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Another strong earthquake recorded in Alaska's Aleutian Islands, no danger of tsunami

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This 2010 photo released by the State of Alaska�Division of Community & Regional Affairs shows neighborhood housing in Adak, Alaska. Officials say a magnitude 7.0 earthquake has rocked Alaska's Aleutian Islands, Friday, Aug. 30, 2013, with a jet-like rumble that shook homes and sent residents scrambling for cover. There are no immediate reports of damage or injuries from the major temblor at 8:25 a.m. Friday, local time. It was followed by multiple aftershocks, including one measuring magnitude 4.5. (AP Photo/State of Alaska�Division of Community & Regional Affairs)

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This 2010 photo released by the State of Alaska�Division of Community & Regional Affairs shows neighborhood housing in Adak, Alaska. Officials say a magnitude 7.0 earthquake has rocked Alaska's Aleutian Islands, Friday, Aug. 30, 2013, with a jet-like rumble that shook homes and sent residents scrambling for cover. There are no immediate reports of damage or injuries from the major temblor at 8:25 a.m. Friday, local time. It was followed by multiple aftershocks, including one measuring magnitude 4.5. (AP Photo/State of Alaska�Division of Community & Regional Affairs)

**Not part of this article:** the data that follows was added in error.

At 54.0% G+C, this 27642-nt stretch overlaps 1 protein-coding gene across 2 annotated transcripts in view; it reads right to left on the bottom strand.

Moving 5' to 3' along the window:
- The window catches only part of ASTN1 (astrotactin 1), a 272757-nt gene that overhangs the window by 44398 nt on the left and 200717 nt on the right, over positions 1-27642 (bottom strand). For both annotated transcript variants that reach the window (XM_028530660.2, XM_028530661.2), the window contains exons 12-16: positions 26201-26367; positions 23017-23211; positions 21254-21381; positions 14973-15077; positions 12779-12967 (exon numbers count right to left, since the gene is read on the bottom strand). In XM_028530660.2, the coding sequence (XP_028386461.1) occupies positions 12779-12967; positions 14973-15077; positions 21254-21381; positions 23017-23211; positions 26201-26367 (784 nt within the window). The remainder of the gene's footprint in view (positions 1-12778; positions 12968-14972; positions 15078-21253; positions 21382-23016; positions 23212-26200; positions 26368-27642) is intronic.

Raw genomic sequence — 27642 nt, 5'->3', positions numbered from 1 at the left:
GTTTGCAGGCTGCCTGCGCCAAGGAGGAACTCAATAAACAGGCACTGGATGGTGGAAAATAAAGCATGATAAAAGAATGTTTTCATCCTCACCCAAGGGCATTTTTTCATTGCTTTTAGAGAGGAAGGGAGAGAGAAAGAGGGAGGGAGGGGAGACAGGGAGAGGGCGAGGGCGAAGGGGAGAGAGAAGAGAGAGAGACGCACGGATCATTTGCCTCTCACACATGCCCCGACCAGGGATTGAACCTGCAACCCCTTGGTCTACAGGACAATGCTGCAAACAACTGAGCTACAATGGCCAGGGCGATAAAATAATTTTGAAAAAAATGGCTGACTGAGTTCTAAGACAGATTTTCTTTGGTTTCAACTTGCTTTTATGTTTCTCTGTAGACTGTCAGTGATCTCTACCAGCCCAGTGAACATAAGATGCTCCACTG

ANCHORAGE, Alaska - Another strong earthquake has rattled a remote and sparsely populated Aleutian Island region off Alaska.

The U.S. Geological Survey says a magnitude 6.1 temblor struck near Adak at 10:39 p.m. Friday.

Adak is a small, isolated town about 1,200 miles southwest of Anchorage and near where a much stronger, magnitude 7.0 temblor hit earlier Friday.

The Alaska Tsunami Information Centers that like the larger quake, there is no danger of a tsunami from the latest earthquake.

There have been no reports of any serious damage from the earlier quake and a series of aftershocks which followed.

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